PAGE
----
According to the new proposal, HHS can terminate, suspend or change an employee’s participation in telework if the employee isn’t meeting the program’s criteria, isn’t accurately reporting time worked or isn’t responding to work needs. In addition, HHS can alter an employee’s participation for “business reasons, operational demands or other mission related needs,” the proposal reads.
The existing CBA specifies HHS will notify employees seven days in advance of any changes to a telework agreement and 60 days prior notice if the agreement is canceled or terminated.
“All these years, HHS has never reported problems with the agency’s carefully managed telework program, and now they suddenly want to abolish it,” Reardon said Friday in a statement.
Nearly 16,000 HHS employees — or 19 percent of the agency’s workforce — teleworked three days or more in fiscal 2016, according to the most recent Office of Personnel Management data available. Roughly 13 percent, 11,366 employees, teleworked one-to-two days a week, while 17 percent, or 14,296 employees, used telework on a situational basis.
HHS is the latest federal agency to propose reductions to its telework program. The Education Department in May told employees it would require them to spend at least four days a week in the office. The announcement came after Education removed articles on telework from a collective bargaining agreement with the American Federation of Government Employees.
The Agriculture Department similarly called for employees to limit telework to one day a week.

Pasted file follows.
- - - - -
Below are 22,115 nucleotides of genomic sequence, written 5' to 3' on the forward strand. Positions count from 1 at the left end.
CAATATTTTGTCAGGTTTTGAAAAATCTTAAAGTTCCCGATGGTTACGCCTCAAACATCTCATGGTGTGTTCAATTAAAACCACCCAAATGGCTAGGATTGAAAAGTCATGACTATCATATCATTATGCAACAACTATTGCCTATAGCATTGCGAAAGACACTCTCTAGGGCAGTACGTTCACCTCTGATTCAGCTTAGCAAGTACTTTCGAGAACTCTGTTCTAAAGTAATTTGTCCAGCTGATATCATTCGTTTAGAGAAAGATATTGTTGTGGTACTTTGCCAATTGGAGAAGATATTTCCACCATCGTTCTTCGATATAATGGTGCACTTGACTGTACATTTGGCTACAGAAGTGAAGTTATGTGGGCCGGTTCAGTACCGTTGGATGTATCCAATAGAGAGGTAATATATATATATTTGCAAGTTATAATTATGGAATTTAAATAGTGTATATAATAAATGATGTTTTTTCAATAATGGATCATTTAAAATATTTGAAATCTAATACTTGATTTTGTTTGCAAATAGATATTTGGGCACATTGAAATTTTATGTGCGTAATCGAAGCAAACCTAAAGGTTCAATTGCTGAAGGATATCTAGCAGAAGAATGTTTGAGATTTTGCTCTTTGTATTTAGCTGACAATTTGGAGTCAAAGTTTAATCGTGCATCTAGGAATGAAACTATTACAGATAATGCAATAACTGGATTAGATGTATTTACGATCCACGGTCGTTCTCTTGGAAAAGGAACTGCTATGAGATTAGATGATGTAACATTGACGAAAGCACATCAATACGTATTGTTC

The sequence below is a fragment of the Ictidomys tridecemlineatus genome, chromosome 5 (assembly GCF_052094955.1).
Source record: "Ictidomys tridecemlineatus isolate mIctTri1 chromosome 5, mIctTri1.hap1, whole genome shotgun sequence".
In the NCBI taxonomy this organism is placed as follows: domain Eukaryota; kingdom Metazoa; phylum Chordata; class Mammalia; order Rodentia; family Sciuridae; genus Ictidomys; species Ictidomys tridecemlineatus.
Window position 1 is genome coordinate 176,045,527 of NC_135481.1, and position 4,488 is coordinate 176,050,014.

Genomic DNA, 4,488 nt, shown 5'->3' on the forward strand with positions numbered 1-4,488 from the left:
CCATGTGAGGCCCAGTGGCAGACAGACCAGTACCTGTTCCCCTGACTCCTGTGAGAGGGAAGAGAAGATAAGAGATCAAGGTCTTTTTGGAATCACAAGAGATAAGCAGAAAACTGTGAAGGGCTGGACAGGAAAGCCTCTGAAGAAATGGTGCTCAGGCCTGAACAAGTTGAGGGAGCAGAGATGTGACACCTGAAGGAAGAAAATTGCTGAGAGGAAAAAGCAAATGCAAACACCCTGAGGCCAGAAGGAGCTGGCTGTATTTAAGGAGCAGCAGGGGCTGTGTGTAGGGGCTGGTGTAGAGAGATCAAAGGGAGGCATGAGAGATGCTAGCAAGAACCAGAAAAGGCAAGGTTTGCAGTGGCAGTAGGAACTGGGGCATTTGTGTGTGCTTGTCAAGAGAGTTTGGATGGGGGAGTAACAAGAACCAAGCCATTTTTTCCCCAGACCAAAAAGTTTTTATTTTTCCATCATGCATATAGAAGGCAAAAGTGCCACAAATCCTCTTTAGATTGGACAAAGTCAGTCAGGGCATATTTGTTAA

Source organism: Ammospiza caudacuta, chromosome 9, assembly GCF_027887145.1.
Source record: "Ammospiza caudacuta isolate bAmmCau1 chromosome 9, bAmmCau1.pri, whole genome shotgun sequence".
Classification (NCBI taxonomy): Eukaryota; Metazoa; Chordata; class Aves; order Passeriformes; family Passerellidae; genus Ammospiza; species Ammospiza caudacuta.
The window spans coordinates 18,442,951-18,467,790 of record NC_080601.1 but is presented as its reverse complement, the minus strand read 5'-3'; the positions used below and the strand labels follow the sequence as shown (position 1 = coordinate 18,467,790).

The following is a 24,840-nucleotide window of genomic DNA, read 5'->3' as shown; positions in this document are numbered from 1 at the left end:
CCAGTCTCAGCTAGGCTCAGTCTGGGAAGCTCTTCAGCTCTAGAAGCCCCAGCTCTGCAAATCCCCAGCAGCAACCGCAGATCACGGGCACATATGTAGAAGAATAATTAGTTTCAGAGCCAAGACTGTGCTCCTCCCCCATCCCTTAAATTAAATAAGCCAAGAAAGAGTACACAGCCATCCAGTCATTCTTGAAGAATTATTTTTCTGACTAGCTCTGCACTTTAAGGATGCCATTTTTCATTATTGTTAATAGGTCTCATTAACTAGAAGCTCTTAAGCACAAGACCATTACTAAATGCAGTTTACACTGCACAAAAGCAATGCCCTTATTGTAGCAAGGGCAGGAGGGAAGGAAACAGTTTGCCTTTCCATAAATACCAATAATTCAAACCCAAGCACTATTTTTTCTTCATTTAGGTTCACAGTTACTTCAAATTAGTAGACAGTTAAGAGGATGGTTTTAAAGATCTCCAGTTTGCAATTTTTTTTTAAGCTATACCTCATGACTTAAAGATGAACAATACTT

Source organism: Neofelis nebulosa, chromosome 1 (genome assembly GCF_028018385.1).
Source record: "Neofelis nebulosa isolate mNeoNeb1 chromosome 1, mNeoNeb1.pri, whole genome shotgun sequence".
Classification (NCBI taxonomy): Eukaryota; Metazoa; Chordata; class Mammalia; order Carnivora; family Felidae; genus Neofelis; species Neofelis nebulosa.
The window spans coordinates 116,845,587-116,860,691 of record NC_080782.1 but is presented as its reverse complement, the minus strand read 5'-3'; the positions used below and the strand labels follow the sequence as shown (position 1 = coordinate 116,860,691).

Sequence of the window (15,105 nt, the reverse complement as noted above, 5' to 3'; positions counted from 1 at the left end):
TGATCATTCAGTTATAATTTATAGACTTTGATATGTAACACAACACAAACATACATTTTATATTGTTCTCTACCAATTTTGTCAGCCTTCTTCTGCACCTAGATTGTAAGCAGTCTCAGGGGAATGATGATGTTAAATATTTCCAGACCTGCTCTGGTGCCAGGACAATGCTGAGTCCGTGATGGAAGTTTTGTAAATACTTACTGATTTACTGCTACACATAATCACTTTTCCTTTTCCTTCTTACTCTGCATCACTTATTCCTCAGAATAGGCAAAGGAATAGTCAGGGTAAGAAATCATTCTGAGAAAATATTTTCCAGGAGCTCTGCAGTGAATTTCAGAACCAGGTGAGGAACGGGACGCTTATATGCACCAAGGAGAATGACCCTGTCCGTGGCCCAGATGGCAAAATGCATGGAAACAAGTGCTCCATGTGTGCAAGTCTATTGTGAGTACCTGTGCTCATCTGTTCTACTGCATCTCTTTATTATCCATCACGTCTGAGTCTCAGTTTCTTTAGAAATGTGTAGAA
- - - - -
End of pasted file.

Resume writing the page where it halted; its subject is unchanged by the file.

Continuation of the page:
HHS and NTEU have been locked in heated bargaining discussions over the past year. Both parties had spent the past two weeks discussing new bargaining proposals with help from a federal mediator, which the Federal Services Impasse Panel ordered after HHS had declared an impasse in negotiations over the summer.
NTEU has said it approached HHS about reopening its contract back in July 2015. The two parties spent two years negotiating the ground rules for contract discussions but couldn’t agree. The union took the case to the Federal Service Impasses Panel, a body of presidentially-appointed members who resolve labor-management disputes. The panel imposed ground rules on HHS and NTEU, but the union said the negotiation process stalled.
But the president’s May 25 executive orders on collective bargaining and official time revived negotiations. HHS in June offered bargaining proposals to NTEU, which originally excluded previously-agreed-to articles in NTEU’s current contract and detailed negotiated policies on telework, alternative work schedules, transit subsidies, performance awards and appraisals and reassignments and details.
NTEU offered up its own proposals this summer. Both parties have met a few times briefly in July before HHS made a final offer, according to the union. When the parties couldn’t agree, another impasse was declared.
Several lawmakers have called on HHS Secretary Alex Azar to drop the impasse and encourage the agency’s negotiators to engage in “good faith bargaining” with NTEU.
Sen. Kamala Harris (D-Calif.) is the latest senator to express her concerns and urged Azar in a Dec. 13 letter to reconsider the agency’s negotiating tactics.